I chose to travel on a weekday assuming charging may be less competitive. I don’t know for a fact, if this is true but it seemed that way. I was planning to run out of EA credit before trying a supercharger. All six EA charging were flawless. Except the last one that was during rush-hour. All four stalls were taken and one VW ID.4 was ahead of me. Before I could figure out where the closest supercharger was, two stalls opened (in less than 5 minutes).

The ID.4 Guy had a million questions about the Lightning and wanted answers to all of them before I took the last spot and before I could charge. The problem was that all questions sounded like they were in Chinese and he did not come with subtitles. It took me a while to realize he was speaking English and even longer before I could decode it to my version of English (I am an immigrant too). Just when I thought I had answered all of them, the wife came out of the car and started asking the same questions. By this time I was so fluent in whatever he was speaking that I started acting as an interpreter for the lyriq guy that was being hit with the same questions. Moral of the story is that if you are lonely, or need to practice English, charging stations are full of captive audience.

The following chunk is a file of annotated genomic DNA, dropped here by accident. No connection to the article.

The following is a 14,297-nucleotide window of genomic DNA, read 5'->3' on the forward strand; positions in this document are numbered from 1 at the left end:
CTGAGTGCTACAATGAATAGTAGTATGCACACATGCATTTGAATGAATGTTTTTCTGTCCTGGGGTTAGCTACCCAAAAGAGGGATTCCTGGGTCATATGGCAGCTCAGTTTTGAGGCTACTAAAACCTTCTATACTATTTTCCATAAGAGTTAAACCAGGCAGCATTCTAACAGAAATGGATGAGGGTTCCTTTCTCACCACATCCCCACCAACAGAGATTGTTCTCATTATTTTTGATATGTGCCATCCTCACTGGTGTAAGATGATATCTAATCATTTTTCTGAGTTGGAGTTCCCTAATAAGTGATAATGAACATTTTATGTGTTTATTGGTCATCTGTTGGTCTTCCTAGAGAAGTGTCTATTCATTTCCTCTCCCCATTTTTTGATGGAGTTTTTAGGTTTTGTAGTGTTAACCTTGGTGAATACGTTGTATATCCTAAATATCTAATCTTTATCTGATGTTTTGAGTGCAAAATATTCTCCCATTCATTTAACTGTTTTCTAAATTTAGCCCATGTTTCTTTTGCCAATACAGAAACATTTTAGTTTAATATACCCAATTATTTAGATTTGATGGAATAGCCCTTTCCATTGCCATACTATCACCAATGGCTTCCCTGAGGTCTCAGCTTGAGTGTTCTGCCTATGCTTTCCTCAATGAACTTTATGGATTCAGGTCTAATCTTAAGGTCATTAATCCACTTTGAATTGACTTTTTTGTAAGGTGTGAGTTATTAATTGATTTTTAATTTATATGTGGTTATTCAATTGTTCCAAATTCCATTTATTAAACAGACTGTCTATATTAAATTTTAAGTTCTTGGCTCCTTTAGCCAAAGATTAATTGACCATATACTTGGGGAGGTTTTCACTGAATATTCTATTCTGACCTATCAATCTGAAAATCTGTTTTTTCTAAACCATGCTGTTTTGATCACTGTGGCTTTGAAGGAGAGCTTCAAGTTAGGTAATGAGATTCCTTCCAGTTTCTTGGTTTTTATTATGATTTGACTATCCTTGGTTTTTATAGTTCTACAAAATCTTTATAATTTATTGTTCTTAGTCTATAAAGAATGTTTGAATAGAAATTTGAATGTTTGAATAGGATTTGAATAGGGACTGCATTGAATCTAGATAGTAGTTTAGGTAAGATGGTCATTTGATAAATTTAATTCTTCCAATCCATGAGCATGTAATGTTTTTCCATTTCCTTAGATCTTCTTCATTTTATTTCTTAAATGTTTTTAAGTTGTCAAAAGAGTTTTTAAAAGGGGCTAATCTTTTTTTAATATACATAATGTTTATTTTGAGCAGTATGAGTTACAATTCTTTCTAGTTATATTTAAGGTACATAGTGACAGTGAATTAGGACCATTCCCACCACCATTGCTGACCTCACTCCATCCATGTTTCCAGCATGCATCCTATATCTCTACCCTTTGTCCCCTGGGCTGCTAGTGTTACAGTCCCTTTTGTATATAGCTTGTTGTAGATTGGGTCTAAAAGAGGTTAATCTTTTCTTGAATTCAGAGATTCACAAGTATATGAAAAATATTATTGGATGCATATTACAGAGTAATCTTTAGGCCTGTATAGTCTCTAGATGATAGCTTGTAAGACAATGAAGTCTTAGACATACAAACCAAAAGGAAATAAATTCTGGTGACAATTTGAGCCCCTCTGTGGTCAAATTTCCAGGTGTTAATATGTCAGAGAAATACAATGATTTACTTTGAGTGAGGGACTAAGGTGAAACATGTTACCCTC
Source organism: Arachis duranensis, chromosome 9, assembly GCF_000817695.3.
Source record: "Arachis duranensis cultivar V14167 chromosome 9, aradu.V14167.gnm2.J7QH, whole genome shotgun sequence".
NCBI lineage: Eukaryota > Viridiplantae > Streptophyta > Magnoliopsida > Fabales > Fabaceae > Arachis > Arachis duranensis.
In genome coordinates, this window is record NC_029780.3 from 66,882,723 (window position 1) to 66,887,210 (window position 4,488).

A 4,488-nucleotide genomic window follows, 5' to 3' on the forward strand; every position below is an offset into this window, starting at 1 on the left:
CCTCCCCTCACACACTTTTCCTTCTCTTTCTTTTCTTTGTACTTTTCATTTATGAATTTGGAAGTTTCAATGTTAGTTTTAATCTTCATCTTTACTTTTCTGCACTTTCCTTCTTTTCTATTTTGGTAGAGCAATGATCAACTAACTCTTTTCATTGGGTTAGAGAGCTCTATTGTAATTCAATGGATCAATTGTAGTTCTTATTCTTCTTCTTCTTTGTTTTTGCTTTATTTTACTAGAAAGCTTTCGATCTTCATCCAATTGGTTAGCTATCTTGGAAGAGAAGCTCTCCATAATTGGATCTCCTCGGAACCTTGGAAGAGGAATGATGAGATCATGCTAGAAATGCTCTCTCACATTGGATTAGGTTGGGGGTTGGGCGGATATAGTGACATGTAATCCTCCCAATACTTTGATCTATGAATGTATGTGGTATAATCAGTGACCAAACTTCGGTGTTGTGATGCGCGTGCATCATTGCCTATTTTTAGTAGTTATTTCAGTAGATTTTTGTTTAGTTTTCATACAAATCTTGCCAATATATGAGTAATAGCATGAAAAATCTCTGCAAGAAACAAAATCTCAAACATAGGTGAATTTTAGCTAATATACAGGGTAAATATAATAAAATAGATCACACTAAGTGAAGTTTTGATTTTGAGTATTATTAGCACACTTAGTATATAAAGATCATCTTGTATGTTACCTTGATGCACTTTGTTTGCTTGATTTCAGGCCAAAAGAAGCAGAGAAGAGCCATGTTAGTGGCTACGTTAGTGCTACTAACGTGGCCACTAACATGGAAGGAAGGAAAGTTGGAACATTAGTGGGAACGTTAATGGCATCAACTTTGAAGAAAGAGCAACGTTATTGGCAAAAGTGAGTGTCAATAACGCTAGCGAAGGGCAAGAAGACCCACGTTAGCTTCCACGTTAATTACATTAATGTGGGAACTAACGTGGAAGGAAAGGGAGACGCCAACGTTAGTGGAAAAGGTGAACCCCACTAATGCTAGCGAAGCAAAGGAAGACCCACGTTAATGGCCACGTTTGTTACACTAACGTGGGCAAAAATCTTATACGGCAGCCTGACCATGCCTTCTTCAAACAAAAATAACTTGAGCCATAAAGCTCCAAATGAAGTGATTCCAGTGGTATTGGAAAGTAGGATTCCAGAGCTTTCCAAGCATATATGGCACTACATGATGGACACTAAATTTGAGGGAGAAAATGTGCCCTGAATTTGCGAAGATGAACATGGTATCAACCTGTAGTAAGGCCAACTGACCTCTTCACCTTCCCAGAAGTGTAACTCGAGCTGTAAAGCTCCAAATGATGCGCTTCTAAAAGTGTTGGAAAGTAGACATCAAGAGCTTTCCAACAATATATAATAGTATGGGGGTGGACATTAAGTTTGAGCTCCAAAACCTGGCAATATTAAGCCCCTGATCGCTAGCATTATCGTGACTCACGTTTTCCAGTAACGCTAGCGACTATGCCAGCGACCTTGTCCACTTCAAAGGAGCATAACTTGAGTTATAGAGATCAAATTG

Ford F-150 Lightning DCFC virgin no more, a trip report 1715212249733-me


After one of EA charge sessions, no event was posted anywhere by Ford or EA. I thought I got away with free charging but it was deducted from my balance days later. At the end of my 250 kWhs, I went over by $0.16.